When you take out a loan there are a number of different options when choosing the type of interest you will pay. But what does it all mean and which options should you choose?
Fixed Interest vs. Variable Interest
A fixed interest loan means that you are paying a set amount off your mortgage over a set time period. Within this time period your interest rate will remain the same.
Having a variable interest rate means your interest rate and repayments can change at any time. This is dependent on the lenders rates which can be affected by the RBA interest rate.
No one can accurately predict future rates, so there’s no sure way of determining whether or not you will save on interest at the end of a fixed rate term than if the rate had been variable. Rather, you may consider a fixed rate to give you the re-assurance of knowing exactly what your repayments will be over a set period and therefore the confidence to budget accurately and plan your finances.
It may not be a good idea to fix your rate if you think you might want to increase your loan (or redraw from it), sell your property, make large repayments or switch to a variable rate within the fixed rate term. You may ever want to consider a combination of the two.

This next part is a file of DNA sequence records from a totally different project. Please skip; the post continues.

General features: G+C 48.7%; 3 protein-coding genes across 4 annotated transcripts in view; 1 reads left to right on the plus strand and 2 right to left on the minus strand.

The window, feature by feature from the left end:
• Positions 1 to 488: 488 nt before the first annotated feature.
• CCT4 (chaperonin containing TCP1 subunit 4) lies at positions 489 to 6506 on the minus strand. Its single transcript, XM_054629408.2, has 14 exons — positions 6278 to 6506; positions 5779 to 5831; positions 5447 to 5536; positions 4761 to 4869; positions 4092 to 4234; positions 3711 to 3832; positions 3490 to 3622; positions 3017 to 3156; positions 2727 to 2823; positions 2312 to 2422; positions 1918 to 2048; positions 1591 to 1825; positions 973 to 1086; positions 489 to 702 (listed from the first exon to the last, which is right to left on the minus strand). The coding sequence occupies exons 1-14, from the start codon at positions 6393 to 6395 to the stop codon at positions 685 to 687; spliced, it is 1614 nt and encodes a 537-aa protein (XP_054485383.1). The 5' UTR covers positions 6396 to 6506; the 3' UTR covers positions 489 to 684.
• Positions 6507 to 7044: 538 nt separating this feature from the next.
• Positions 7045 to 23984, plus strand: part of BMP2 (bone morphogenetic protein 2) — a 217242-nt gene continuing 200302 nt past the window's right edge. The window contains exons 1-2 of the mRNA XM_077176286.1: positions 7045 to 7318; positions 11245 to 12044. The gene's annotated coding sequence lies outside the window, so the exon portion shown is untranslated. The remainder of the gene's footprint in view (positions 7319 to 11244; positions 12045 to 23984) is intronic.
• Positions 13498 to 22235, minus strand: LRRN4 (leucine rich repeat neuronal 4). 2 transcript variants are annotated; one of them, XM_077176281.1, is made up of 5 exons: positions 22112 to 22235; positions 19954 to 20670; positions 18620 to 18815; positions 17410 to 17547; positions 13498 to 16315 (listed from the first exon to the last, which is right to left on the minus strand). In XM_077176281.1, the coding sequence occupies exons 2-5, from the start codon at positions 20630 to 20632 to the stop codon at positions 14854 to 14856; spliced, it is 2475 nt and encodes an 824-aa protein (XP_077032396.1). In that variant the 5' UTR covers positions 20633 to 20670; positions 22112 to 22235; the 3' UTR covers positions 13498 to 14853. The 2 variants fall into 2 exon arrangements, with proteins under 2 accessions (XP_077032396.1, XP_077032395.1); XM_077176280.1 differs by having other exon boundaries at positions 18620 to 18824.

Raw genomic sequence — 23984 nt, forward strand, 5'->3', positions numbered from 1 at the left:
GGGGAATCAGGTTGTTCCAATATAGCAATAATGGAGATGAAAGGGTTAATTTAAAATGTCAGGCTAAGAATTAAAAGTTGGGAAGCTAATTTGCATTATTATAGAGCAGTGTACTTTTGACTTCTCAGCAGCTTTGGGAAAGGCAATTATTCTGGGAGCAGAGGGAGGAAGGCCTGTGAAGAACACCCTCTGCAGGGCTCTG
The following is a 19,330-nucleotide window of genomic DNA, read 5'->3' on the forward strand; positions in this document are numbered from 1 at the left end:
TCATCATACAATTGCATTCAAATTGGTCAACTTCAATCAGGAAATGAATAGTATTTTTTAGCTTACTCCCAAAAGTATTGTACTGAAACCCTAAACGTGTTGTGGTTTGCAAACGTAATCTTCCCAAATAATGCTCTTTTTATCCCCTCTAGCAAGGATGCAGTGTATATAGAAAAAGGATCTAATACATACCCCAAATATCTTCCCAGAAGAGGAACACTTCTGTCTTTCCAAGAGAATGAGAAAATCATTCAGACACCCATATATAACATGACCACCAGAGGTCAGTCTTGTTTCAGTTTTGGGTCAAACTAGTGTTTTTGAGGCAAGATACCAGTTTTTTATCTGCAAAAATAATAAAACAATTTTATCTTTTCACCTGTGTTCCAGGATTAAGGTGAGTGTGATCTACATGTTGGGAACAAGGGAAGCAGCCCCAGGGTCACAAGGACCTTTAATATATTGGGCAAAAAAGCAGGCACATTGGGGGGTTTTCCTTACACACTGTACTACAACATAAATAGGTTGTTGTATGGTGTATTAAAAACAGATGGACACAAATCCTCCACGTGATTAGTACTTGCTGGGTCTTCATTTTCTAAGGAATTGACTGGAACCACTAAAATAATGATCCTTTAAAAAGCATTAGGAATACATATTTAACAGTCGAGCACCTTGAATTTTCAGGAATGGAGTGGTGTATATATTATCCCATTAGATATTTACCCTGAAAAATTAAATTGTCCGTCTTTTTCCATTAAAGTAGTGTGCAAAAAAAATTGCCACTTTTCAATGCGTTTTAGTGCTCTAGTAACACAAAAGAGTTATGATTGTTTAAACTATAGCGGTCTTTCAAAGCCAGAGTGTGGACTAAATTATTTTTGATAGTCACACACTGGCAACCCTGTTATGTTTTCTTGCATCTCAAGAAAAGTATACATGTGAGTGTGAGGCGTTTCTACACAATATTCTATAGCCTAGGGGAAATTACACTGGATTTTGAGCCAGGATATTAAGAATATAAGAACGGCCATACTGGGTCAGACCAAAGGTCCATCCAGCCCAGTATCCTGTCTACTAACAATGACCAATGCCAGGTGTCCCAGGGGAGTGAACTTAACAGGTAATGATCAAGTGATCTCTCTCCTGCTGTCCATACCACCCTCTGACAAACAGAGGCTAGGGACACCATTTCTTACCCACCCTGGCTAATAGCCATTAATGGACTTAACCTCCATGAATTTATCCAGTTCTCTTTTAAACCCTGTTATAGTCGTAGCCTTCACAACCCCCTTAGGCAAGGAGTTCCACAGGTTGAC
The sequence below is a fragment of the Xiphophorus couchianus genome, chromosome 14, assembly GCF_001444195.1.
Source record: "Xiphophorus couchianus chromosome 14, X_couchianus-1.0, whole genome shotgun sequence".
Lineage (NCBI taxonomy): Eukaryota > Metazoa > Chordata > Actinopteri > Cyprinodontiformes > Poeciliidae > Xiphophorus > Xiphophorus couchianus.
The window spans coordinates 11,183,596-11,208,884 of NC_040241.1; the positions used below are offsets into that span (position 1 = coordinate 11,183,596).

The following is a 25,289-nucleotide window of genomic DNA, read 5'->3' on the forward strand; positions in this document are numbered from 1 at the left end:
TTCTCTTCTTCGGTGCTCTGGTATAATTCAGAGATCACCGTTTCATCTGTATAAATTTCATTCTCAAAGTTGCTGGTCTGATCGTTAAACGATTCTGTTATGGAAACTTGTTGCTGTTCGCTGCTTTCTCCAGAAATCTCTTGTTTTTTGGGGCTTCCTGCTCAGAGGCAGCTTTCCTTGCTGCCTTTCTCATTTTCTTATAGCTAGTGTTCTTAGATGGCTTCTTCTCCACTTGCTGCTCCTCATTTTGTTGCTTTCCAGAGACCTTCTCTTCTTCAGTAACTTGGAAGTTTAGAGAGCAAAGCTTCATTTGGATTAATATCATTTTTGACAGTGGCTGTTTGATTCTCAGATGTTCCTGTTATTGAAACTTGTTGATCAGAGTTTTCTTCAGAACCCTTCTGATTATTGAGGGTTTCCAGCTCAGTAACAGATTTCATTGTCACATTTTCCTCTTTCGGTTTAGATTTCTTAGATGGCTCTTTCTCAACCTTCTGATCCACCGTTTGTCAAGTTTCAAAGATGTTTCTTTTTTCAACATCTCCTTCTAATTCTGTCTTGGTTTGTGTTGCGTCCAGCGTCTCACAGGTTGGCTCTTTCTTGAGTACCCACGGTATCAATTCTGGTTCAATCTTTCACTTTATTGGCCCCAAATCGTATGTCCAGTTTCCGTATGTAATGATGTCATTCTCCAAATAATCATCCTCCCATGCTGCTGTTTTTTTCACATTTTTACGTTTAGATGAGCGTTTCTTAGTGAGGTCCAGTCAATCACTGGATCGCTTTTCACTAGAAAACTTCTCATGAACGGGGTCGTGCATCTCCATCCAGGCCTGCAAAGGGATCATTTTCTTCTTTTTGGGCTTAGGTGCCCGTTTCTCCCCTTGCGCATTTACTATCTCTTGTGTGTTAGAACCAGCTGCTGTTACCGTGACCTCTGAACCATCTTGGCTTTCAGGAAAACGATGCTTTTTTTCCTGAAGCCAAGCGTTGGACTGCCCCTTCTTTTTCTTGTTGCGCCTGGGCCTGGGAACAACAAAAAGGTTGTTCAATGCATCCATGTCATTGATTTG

Interest Only vs. Principal
An interest only loan means that you are only paying off the interest not the principle (or capital), this can be useful with investment properties, especially if you have a loan against your principal home. A principal and interest loan means you are paying the entire loan down over a set period of time, typically 30 years. This will often be the choice for anyone purchasing their own home.
It’s often a good idea to speak to your financial adviser and mortgage broker to find the best interest options on a loan for your situation.
Simon is a Financial Adviser at Insight Wealth Planning. He has an advanced diploma and masters in Financial Planning and has a strong technical background.
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The information in this document reflects our understanding of existing legislation, proposed legislation, rulings etc as at the date of issue. In some cases the information has been provided to us by third parties. While it is believed the information is accurate and reliable, this is not guaranteed in any way. Any advice in this publication is of a general nature only and has not been tailored to your personal circumstances. Please seek personal advice prior to acting on this information.